# MA3L1 Topics in Set Theory

**Lecturer: **Adam Epstein

**Term(s):** Term 2

**Status for Mathematics students:** List A

**Commitment:** 30 lectures

**Assessment: **100% by 3 hour examination

**Formal registration prerequisites: **None

**Assumed knowledge: **

**Useful background:**

**Synergies: **This module will go well with:

**Aims**: Set theoretical concepts and formulations are pervasive in modern mathematics. For this reason it is often said that set theory provides a foundation for mathematics. Here 'foundation' can have multiple meanings. On a practical level, set theoretical language is a highly useful tool for the definition and construction of mathematical objects. On a more theoretical level, the very notion of a foundation has definite philosophical overtones, in connection with the reducibility of knowledge to agreed first principles.

**Content**:

This is an indicative module outline only to give an indication of the sort of topics that may be covered. Actual sessions held may differ.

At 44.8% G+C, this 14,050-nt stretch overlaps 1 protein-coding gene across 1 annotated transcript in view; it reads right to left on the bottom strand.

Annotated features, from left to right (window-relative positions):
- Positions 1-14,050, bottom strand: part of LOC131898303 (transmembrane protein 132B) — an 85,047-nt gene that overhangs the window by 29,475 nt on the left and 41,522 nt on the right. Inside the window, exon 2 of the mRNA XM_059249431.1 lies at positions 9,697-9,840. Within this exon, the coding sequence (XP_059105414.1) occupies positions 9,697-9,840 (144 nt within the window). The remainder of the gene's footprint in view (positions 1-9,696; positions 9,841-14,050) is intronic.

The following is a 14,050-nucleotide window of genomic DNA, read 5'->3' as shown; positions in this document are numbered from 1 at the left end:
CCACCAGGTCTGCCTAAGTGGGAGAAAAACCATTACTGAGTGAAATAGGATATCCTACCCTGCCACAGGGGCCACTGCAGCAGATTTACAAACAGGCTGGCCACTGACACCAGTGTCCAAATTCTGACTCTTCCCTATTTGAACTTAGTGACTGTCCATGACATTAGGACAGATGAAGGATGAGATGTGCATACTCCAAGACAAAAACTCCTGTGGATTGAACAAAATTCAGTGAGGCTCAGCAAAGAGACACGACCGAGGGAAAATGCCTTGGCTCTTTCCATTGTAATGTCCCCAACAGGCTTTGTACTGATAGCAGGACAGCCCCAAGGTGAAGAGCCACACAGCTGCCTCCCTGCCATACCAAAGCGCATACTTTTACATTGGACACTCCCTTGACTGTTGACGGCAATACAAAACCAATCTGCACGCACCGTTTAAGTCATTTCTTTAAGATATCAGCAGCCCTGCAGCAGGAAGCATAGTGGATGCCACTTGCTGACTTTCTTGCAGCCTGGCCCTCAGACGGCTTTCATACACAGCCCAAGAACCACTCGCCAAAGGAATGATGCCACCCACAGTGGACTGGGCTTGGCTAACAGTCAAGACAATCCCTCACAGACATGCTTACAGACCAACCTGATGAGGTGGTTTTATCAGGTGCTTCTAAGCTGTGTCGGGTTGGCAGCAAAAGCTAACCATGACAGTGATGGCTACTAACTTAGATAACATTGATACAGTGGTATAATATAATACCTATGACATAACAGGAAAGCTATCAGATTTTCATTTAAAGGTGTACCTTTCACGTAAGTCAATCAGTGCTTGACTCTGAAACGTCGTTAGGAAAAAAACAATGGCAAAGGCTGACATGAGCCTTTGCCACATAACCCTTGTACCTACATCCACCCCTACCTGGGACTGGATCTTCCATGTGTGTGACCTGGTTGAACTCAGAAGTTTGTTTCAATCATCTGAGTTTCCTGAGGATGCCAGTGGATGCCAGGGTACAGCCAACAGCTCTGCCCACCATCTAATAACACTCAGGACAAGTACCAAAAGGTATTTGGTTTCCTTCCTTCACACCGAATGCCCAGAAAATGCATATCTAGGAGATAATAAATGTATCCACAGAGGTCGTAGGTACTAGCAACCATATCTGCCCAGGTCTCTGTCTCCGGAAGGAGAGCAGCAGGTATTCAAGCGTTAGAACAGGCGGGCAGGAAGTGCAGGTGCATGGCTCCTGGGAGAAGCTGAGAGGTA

Overview of MA3H3 Set Theory with attention to the formulation of the ZFC axioms and the main theorems.

Cardinal Arithmetic, with and without Axiom of Choice.

Generalized Continuum Hypothesis.

Applications of Replacement.

Transfinite Recursion.

Large Cardinals.

Grothendieck Universes.

**Objectives**: By the end of the module, students should be able to:

- Formally state the axioms of Zermelo-Fraenkel set theory.
- Rigourously compare sizes and orderings of sets by means of explicit constructions of injections and bijections, and give interpretations in the terminology of cardinal and ordinal arithmetic.
- Outline the construction of the real number system, though various stages, ultimately from first principles.
- Give examples of mathematical statements which are equivalent to the Axiom of Choice, notice the use of this principle in mathematical arguments, and avoid unnecessary use of it.
- Appreciate the strengths, and also some of the shortcomings, of Zermelo-Fraenkel set theory as a foundation for mathematics.

**Books:**

*Introduction to Set Theory*, K. Hrbacek and T. Jech*Set Theory,*T. Jech (a comprehensive advanced text which goes well beyond the above syllabus)*The Axiom of Choice*, T. Jech